And, oh, the vanity! Being gay and famous made Liberace, and thus Thorson, as vulnerable to the pressure to be beautiful and young as women are. I loved the brutal cosmetic surgery sequences — I couldn’t even watch them, which I think is a good thing. We too rarely acknowledge how painful cosmetic procedures are — calling them “nips” and “tucks,” cutesy names that make us forget that this is major surgery. Not to mention that this is the creepy end result. Something about seeing men go through this on screen makes a difference, too, highlighting the inherent weirdness of it all because we’re not as used to it.
Most of all, the film normalized even a rather bizarre relationship between two men, something we could stand to see more of as we march toward the (hopefully) inevitable breakthrough of legalized gay marriage.
Gendered TV: Is ‘Game of Thrones’ for Boys, ‘Girls’ for Girls?
Pop quiz: Whom is the show Game of Thrones“made” for?
C. All people
“All people” seems like the obvious choice, right? No one involved with the show – not HBO, the network that broadcasts it, not showrunners David Benioff and D.B. Weiss, and certainly not George R. R. Martin, author of the books upon which the show is based – has ever said that the show is intended only for a certain gender.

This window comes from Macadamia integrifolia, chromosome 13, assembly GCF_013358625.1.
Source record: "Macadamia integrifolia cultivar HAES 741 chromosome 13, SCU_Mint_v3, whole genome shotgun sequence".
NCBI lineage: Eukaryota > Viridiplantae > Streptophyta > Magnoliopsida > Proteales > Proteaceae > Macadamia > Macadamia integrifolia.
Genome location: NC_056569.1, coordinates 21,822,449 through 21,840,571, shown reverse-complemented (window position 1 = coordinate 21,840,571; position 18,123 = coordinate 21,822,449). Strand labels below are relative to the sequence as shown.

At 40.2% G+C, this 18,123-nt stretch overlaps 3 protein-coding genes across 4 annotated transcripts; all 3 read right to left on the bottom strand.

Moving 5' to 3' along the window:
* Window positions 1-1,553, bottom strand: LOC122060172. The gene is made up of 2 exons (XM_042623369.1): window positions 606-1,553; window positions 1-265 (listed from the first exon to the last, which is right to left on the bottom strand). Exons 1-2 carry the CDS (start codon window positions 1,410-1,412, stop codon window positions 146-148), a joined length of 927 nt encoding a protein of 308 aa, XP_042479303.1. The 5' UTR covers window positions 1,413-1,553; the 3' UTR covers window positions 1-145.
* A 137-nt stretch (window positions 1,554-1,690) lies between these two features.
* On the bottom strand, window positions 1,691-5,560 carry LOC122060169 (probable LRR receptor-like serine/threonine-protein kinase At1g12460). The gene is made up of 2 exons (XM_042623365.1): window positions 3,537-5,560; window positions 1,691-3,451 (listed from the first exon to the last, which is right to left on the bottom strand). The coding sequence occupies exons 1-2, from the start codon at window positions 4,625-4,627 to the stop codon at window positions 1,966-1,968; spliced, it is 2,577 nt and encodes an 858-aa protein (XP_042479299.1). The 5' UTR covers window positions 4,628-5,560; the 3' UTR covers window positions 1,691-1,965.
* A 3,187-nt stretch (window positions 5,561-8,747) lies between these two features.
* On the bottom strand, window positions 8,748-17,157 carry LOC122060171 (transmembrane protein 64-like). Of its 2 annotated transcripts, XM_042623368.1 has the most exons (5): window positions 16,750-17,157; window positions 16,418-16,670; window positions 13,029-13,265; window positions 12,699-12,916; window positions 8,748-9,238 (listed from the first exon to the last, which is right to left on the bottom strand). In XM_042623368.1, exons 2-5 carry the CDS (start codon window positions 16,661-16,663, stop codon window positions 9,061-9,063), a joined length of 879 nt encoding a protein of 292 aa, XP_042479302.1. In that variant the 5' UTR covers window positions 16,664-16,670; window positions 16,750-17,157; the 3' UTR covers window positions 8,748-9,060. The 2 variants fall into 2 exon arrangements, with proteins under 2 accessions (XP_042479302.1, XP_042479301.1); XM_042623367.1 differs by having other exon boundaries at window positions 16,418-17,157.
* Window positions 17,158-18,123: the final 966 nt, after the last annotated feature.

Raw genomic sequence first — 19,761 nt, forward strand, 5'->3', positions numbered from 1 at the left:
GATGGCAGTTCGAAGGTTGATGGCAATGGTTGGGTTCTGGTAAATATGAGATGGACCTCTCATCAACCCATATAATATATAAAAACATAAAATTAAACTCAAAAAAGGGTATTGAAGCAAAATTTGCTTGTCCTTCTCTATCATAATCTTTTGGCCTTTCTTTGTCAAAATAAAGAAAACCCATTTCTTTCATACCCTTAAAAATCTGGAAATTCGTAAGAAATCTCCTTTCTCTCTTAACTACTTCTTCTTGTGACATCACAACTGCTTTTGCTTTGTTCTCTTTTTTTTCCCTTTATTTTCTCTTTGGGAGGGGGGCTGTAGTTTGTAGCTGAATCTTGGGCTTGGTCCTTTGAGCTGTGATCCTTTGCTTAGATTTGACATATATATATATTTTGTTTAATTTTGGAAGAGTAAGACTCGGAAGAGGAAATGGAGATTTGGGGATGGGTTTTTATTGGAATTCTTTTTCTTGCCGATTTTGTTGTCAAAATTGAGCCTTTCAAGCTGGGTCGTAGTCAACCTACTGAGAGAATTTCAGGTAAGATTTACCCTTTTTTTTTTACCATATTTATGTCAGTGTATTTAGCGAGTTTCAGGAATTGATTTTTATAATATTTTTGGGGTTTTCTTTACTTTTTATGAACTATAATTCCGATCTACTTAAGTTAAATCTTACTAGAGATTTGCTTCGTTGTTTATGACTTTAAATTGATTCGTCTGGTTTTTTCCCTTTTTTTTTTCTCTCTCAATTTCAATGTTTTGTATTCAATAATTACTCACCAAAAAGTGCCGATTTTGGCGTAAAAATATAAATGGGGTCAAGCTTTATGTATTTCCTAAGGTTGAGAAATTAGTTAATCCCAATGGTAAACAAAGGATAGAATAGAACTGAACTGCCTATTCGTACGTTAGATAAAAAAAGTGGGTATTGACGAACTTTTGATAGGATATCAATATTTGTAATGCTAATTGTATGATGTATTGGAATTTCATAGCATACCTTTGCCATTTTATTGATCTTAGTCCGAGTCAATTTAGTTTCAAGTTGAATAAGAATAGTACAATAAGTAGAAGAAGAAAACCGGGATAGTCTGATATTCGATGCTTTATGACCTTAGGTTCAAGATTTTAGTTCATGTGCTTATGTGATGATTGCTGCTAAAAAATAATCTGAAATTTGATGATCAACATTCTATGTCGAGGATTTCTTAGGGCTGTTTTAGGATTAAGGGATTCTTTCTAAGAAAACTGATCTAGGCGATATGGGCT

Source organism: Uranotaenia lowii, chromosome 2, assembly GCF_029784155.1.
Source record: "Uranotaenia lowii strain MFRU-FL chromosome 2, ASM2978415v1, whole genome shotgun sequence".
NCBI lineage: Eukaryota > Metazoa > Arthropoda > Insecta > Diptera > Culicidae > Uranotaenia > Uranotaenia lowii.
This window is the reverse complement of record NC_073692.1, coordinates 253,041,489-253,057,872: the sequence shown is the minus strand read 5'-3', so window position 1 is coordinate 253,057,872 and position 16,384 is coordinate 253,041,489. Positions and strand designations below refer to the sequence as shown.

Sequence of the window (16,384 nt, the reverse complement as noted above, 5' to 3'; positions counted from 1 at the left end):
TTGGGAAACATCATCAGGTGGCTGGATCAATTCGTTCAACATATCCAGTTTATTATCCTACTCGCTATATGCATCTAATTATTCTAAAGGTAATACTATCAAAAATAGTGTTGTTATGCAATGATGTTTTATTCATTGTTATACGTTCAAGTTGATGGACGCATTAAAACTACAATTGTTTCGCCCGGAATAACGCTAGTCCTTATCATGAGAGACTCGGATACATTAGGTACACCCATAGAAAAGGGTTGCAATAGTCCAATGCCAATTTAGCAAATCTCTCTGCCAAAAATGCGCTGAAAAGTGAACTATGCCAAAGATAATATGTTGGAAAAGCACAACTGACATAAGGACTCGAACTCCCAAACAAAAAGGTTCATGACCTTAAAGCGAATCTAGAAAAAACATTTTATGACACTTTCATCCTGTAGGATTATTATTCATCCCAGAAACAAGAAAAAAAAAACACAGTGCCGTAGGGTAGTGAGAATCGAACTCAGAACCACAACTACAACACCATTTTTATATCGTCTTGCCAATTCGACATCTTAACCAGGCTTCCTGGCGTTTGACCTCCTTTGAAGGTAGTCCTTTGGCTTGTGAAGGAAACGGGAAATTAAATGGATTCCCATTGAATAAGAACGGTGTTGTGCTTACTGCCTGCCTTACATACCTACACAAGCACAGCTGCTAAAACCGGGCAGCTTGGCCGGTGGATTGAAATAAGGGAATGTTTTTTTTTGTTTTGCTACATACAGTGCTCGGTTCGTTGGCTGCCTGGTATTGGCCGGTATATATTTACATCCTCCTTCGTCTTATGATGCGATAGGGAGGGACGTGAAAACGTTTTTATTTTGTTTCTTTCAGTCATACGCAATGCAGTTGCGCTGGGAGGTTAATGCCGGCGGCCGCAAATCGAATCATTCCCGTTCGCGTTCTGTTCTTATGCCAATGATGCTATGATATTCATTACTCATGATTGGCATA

And yet, some critics seem to be under the impression that Game of Thrones is a “man’s show,” and that it does not appeal to women. In one of the earliest reviews of the show, New York Timestelevision critic Ginia Bellafante argued that the showrunners include romance plots and sex in the show “out of a justifiable fear, perhaps, that no woman alive would watch otherwise.” Bellafante goes on to state that women are uninterested in fantasy and that Game of Thrones is “boy fiction.” More recently, in one of the worst-argued pop culture pieces I’ve ever read, Renata Sellitti of Thrillist made the sweeping generalization that women don’t like the show because it caters solely to men with its ickiness, swordplay, and nakedness. Sellitti’s arguments were made without citation to any evidence and were insulting to both women (one of her arguments was that the plotlines are too complicated to follow) and men (they only like the show because it’s “gross” and features lots of naked breasts).
This idea that television shows, or, for that matter, any work of popular culture, is meant to be consumed by only one gender is one that needs to be eliminated. It is not only insulting to both genders, it is bad for our culture. Many people who would otherwise enjoy a work will dismiss it based on a silly prejudice, and many potentially great works will go unproduced out of fear that not enough people will consume it because of said prejudice.